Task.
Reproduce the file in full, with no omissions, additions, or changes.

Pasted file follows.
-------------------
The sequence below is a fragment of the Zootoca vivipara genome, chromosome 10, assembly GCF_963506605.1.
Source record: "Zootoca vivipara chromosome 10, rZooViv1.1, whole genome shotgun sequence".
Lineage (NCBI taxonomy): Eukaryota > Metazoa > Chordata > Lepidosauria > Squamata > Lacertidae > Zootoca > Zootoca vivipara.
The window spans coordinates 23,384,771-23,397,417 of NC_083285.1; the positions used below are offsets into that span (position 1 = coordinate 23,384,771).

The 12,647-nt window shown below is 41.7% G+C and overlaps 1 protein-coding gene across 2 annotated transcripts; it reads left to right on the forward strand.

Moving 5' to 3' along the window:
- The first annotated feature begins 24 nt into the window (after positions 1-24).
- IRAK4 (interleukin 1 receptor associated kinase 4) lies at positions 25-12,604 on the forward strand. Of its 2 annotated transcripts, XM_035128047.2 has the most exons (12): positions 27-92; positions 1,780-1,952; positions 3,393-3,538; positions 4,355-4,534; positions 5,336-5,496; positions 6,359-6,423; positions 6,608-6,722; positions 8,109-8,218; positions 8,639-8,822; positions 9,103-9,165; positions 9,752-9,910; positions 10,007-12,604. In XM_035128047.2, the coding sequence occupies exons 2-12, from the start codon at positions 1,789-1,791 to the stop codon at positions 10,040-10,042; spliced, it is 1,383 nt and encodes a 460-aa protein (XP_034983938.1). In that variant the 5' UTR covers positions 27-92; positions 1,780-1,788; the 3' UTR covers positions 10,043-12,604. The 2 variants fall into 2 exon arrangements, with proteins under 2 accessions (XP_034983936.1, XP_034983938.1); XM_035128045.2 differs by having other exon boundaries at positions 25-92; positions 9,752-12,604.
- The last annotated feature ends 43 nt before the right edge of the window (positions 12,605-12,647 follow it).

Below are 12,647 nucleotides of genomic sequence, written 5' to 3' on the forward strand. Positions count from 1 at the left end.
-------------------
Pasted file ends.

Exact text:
The sequence below is a fragment of the Zootoca vivipara genome, chromosome 10, assembly GCF_963506605.1.
Source record: "Zootoca vivipara chromosome 10, rZooViv1.1, whole genome shotgun sequence".
Lineage (NCBI taxonomy): Eukaryota > Metazoa > Chordata > Lepidosauria > Squamata > Lacertidae > Zootoca > Zootoca vivipara.
The window spans coordinates 23,384,771-23,397,417 of NC_083285.1; the positions used below are offsets into that span (position 1 = coordinate 23,384,771).

The 12,647-nt window shown below is 41.7% G+C and overlaps 1 protein-coding gene across 2 annotated transcripts; it reads left to right on the forward strand.

Moving 5' to 3' along the window:
- The first annotated feature begins 24 nt into the window (after positions 1-24).
- IRAK4 (interleukin 1 receptor associated kinase 4) lies at positions 25-12,604 on the forward strand. Of its 2 annotated transcripts, XM_035128047.2 has the most exons (12): positions 27-92; positions 1,780-1,952; positions 3,393-3,538; positions 4,355-4,534; positions 5,336-5,496; positions 6,359-6,423; positions 6,608-6,722; positions 8,109-8,218; positions 8,639-8,822; positions 9,103-9,165; positions 9,752-9,910; positions 10,007-12,604. In XM_035128047.2, the coding sequence occupies exons 2-12, from the start codon at positions 1,789-1,791 to the stop codon at positions 10,040-10,042; spliced, it is 1,383 nt and encodes a 460-aa protein (XP_034983938.1). In that variant the 5' UTR covers positions 27-92; positions 1,780-1,788; the 3' UTR covers positions 10,043-12,604. The 2 variants fall into 2 exon arrangements, with proteins under 2 accessions (XP_034983936.1, XP_034983938.1); XM_035128045.2 differs by having other exon boundaries at positions 25-92; positions 9,752-12,604.
- The last annotated feature ends 43 nt before the right edge of the window (positions 12,605-12,647 follow it).

Below are 12,647 nucleotides of genomic sequence, written 5' to 3' on the forward strand. Positions count from 1 at the left end.